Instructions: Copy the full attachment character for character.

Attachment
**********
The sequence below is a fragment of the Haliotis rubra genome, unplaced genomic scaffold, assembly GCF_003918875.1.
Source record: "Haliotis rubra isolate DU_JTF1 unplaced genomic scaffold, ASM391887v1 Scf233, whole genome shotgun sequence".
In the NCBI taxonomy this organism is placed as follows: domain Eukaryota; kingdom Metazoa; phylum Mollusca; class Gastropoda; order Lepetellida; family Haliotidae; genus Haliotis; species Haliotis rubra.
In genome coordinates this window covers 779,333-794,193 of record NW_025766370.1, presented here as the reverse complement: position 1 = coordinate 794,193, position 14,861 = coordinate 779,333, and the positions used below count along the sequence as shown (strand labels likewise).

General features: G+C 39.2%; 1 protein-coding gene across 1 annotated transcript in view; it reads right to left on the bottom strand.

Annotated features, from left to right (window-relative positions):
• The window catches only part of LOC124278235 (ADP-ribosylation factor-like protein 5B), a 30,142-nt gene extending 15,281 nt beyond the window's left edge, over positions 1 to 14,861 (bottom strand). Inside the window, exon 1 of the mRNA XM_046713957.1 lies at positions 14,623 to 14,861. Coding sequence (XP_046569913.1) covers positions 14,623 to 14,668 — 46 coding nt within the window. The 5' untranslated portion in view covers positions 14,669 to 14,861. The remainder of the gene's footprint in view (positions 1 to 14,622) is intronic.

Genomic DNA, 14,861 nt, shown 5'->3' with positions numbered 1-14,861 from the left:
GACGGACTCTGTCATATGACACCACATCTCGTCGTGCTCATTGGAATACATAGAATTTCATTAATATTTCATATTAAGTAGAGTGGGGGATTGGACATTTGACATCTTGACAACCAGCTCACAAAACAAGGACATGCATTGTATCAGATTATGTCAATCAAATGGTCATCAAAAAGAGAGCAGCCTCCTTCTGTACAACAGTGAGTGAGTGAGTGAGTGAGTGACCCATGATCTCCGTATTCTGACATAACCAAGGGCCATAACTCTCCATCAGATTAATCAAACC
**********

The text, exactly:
The sequence below is a fragment of the Haliotis rubra genome, unplaced genomic scaffold, assembly GCF_003918875.1.
Source record: "Haliotis rubra isolate DU_JTF1 unplaced genomic scaffold, ASM391887v1 Scf233, whole genome shotgun sequence".
In the NCBI taxonomy this organism is placed as follows: domain Eukaryota; kingdom Metazoa; phylum Mollusca; class Gastropoda; order Lepetellida; family Haliotidae; genus Haliotis; species Haliotis rubra.
In genome coordinates this window covers 779,333-794,193 of record NW_025766370.1, presented here as the reverse complement: position 1 = coordinate 794,193, position 14,861 = coordinate 779,333, and the positions used below count along the sequence as shown (strand labels likewise).

General features: G+C 39.2%; 1 protein-coding gene across 1 annotated transcript in view; it reads right to left on the bottom strand.

Annotated features, from left to right (window-relative positions):
• The window catches only part of LOC124278235 (ADP-ribosylation factor-like protein 5B), a 30,142-nt gene extending 15,281 nt beyond the window's left edge, over positions 1 to 14,861 (bottom strand). Inside the window, exon 1 of the mRNA XM_046713957.1 lies at positions 14,623 to 14,861. Coding sequence (XP_046569913.1) covers positions 14,623 to 14,668 — 46 coding nt within the window. The 5' untranslated portion in view covers positions 14,669 to 14,861. The remainder of the gene's footprint in view (positions 1 to 14,622) is intronic.

Genomic DNA, 14,861 nt, shown 5'->3' with positions numbered 1-14,861 from the left:
GACGGACTCTGTCATATGACACCACATCTCGTCGTGCTCATTGGAATACATAGAATTTCATTAATATTTCATATTAAGTAGAGTGGGGGATTGGACATTTGACATCTTGACAACCAGCTCACAAAACAAGGACATGCATTGTATCAGATTATGTCAATCAAATGGTCATCAAAAAGAGAGCAGCCTCCTTCTGTACAACAGTGAGTGAGTGAGTGAGTGAGTGACCCATGATCTCCGTATTCTGACATAACCAAGGGCCATAACTCTCCATCAGATTAATCAAACC